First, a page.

A charity that was founded in Manchester and was one of the first LGBT charities in the world welcomed global superstar Lady Gaga yesterday.

The Albert Kennedy Trustwas founded after 16-year-old Albert Kennedy fell to his death from the top of a car park in Manchester in 1989.

The Manchester charity soon grew and now has offices in Newcastle and London - it was the London branch that welcomed the Poker Face pop star yesterday.

Lady Gaga spent a few hours in the company of young people, staff and volunteers and said:

I went to the inspiring Albert Kennedy Trust to meet some homeless and suffering LGBTQ youth and share kindness on behalf of the Born This Way Foundation They are so sweet, talented, and ambitious.

Lady Gaga

Tim Sigsworth MBE, Chief Executive at the Albert Kennedy Trust added:

What an incredible day for The Albert Kennedy Trust, it's young people and staff team. To have her support is incredibly important. The young people really did get so much out of it, she spoke to each of them individually and spent time really hearing them out. She truly is a beautiful person: authentic, insightful, empathic. Our young people will remember today for the rest of their lives. We’re proud to have Lady Gaga on board at AKT as an Ambassador and Patron. I’d like to thank everyone at The Elton John AIDS Foundation too, for helping to make today possible.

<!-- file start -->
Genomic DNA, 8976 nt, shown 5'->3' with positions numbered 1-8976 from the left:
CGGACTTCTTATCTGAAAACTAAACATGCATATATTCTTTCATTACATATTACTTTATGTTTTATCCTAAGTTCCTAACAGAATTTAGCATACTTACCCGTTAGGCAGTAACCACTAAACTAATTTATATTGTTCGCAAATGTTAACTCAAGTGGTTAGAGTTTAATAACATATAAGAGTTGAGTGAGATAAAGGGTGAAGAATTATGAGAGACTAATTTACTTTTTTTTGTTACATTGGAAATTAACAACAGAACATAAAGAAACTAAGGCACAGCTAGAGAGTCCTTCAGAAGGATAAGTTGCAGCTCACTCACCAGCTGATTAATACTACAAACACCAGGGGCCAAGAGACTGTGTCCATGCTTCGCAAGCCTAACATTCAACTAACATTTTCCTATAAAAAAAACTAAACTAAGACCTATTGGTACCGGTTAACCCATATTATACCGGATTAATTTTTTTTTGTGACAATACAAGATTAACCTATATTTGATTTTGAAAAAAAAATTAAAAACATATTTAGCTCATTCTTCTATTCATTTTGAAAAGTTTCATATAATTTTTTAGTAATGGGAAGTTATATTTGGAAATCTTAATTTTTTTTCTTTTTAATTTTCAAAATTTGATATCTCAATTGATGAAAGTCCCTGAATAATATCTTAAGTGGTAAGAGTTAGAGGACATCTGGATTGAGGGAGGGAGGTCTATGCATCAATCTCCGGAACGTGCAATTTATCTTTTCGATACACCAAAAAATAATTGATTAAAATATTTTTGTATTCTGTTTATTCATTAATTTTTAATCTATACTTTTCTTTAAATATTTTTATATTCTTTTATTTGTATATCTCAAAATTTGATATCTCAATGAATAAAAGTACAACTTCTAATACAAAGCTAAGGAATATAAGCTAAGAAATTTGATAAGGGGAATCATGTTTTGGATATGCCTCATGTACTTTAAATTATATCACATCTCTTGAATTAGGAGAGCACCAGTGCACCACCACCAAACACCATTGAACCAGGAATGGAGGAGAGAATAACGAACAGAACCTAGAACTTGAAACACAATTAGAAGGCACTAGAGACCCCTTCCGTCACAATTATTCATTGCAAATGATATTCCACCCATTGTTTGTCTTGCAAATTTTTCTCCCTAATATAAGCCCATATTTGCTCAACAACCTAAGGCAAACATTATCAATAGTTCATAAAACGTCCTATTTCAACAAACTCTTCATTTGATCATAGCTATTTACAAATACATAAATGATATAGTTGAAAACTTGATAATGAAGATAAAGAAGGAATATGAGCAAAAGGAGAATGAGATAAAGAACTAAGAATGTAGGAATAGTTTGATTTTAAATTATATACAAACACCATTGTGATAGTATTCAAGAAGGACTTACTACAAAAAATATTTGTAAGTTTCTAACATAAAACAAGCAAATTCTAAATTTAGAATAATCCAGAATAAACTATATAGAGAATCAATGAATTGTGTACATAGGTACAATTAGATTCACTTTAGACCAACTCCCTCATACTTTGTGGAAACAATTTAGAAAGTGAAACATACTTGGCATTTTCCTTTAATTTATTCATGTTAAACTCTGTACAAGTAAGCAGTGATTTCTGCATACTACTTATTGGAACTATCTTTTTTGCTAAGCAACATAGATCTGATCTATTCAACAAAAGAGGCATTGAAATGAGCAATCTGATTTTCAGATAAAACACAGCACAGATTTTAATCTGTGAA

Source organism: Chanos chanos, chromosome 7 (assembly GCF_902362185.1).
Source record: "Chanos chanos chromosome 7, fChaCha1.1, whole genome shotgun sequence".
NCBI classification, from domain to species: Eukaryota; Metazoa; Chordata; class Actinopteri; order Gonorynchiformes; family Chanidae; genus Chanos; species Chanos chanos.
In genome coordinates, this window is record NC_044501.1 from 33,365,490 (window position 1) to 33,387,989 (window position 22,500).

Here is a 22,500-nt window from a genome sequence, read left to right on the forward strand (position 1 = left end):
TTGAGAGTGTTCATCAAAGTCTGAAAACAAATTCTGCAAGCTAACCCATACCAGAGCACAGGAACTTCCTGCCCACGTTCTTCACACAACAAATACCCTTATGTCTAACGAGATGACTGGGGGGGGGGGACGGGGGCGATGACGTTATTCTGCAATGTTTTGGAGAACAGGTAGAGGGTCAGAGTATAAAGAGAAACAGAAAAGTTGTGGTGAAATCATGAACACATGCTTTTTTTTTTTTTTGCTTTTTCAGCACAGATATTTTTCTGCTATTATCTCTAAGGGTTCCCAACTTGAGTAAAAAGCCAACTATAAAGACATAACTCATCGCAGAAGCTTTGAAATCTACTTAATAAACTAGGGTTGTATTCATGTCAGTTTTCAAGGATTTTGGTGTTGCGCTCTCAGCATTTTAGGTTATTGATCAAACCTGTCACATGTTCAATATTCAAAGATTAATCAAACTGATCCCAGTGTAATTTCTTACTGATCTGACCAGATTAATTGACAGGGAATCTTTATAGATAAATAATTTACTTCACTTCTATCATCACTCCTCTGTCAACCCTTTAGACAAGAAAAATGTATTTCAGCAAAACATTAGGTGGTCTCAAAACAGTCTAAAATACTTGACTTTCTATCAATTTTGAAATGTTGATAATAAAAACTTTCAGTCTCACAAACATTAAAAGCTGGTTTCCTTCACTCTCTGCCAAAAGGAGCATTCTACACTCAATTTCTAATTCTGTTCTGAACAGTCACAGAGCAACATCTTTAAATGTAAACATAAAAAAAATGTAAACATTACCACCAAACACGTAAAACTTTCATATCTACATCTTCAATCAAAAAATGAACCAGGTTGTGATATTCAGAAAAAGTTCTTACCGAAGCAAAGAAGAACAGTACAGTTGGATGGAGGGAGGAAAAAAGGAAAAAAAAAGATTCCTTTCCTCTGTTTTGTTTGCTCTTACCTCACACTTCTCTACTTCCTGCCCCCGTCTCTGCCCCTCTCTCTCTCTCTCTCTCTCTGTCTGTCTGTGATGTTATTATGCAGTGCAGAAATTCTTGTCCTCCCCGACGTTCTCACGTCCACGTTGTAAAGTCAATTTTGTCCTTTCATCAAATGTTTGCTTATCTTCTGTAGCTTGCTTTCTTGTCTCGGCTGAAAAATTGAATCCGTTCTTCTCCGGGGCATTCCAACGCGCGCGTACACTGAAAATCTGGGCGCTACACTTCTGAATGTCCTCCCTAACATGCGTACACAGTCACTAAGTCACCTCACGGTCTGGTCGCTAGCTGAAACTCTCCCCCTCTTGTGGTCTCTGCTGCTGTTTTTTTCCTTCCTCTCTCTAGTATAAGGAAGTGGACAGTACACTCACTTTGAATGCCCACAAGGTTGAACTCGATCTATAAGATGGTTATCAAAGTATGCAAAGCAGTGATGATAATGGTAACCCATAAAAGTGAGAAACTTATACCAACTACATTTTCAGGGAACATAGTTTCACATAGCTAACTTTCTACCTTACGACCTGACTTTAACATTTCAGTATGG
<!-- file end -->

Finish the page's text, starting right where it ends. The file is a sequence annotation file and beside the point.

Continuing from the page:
Tim Sigsworth MBE

Before leaving the office, Gaga left an empowering message on the office wall:

Lady Gaga left an inspiring message on the wall Credit: Albert Kennedy Trust
Tweet: Lady Gaga Credit: Twitter
  • History of the Albert Kennedy Trust

Albert's death caused Manchester’s gay community to move into action by the Trust’s founder patron Cath Hall, a heterosexual foster carer who admitted she could not meet the full range of needs of LGBT young people in her care.

She had observed that Albert's case was not isolated, and that many other LGBT young people in and out of the foster care system were struggling with the effects of homophobia. Cath Hall described the founding of the trust as ""an emotional response, an angry response, to what was going on".

She started setting up a supported lodgings service for LGBT young people with the support of Hugh Fell, Manchester City Council and other key members of the Manchester LGBT community.

Albert was a runaway from a children's home and in his short life he had experienced rejection and abuse from society.

Cath and the rest of the committee chose to adopt the name the Albert Kennedy Trust not only as a tribute to this young man but also because Albert epitomised the very thing the organisation was set up to prevent happening to other young lesbian, gay, bisexual and trans people.

The organisation officially became a Trust in 1990.